Workshop on

Agents for Electronic Commerce and

Managing the Internet-Enabled Supply Chain

Seattle, Washington, May 1, 1999

Workshop of the 3nd International Conference on Autonomous Agents (Agents '99)

Electronic commerce (e-commerce) is the use of the Internet along with other electronic means and technologies to conduct commerce, including within-business, business-to-consumer and business-to-business interactions. The volume of e-commerce is growing rapidly as companies strive to stay competitive by quickly responding to changes in the global marketplace. Industry experts predict that by the year 2000 the volume of e-commerce in the United States will grow to $70 billion up from $500 million in 1996. Companies want to take advantage of increased information sharing, integration and collaboration within the company and with supply-chain partners to reduce procurement, order processing and transaction lead times and costs; to gain a better understanding of customers via on-line profiles; to improve customer service; to increase inventory turns; to increase revenues by expanding market share and developing new markets (reaching customers which current sales channels don't reach). E-commerce opens up new opportunities for manufacturers and distributors by allowing them to more easily trade inventory, capacity and demand in order to make the best use of their available resources. Furthermore, as transaction costs decline, new types of transactions, such as auctions, barter and consignment sales become feasible for smaller quantities of goods.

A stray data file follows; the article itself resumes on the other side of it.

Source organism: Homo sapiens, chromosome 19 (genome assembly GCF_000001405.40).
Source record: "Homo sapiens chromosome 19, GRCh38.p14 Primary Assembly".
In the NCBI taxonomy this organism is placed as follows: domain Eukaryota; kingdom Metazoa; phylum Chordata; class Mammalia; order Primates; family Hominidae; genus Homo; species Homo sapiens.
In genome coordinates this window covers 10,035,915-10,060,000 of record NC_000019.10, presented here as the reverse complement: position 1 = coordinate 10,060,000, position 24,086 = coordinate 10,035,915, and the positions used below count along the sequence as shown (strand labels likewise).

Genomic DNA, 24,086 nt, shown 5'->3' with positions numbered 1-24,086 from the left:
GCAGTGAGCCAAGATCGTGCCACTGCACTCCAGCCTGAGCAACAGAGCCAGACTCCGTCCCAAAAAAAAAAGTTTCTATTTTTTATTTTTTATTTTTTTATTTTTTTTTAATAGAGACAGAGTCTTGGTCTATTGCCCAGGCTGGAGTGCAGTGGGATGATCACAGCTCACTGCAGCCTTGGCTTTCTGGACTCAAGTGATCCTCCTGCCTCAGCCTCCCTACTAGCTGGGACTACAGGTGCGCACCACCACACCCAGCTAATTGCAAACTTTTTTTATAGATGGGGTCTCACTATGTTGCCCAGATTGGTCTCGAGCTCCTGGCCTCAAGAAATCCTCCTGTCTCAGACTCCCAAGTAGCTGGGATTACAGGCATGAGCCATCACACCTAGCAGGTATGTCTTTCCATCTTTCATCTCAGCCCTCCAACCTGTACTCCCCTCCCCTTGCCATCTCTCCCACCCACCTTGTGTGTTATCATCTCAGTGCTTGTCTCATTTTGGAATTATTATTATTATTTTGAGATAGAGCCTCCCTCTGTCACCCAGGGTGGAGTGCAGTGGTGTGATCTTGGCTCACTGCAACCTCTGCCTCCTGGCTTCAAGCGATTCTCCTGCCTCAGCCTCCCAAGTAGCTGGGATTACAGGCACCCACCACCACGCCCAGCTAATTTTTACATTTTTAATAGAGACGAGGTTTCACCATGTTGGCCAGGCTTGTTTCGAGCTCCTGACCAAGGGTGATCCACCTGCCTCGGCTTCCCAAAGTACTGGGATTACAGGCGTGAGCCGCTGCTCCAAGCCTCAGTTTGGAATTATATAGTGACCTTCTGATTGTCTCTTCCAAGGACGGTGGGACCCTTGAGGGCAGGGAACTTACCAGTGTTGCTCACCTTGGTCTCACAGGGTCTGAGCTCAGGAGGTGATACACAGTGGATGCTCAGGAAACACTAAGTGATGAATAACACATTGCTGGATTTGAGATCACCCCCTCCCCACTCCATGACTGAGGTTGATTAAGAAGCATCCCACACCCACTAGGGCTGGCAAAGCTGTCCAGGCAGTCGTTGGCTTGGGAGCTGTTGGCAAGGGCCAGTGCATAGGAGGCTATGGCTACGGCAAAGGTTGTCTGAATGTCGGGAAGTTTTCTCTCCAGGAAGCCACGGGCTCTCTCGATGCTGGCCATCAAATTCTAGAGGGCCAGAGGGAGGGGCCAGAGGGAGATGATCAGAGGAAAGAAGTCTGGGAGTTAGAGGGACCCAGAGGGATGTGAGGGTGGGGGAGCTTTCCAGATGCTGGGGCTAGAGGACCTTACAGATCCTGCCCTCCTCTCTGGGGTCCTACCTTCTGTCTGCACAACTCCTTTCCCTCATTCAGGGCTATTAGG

As the wold-wide-web evolves and expands to include more business-to-business transactions, information sharing and the level of integration of activities between the supply-chain partners will increase. This new complexity necessitates new approaches to option generation, decision-support and information management in order to build highly flexible, fast, secure, and reliable systems that can allow businesses to take advantage of the new opportunities.

Web based agent systems have proven useful in helping individuals shop for consumer items, like air-line tickets, CDs and books. In addition, agent based systems have been effective in dealing with the volume and complexity found in planning and scheduling manufacturing processes. Combining work in these areas can lead to viable agent-based systems for e-commerce activities such as sales, procurement, collaborative forecasting, design and planning. Such systems can open the door to new levels of efficiency and profit. In building these systems, designers have to deal with the problems of user preference elicitation, option generation, option filtering and meaningful presentation of the available options. Dealing with the complexity, volume and time critical nature of the environment are the research challenges that we face as builders of agent based systems for business-to-business e-commerce.

The purpose of this workshop is to bring together researchers interested in agents for decision-support, supply-chain management, optimization and e-commerce to explore issues and opportunities in these areas.

These issues include, but are not limited to:

The workshop invites the presentation of current work and position statements on future developments on these and related topics.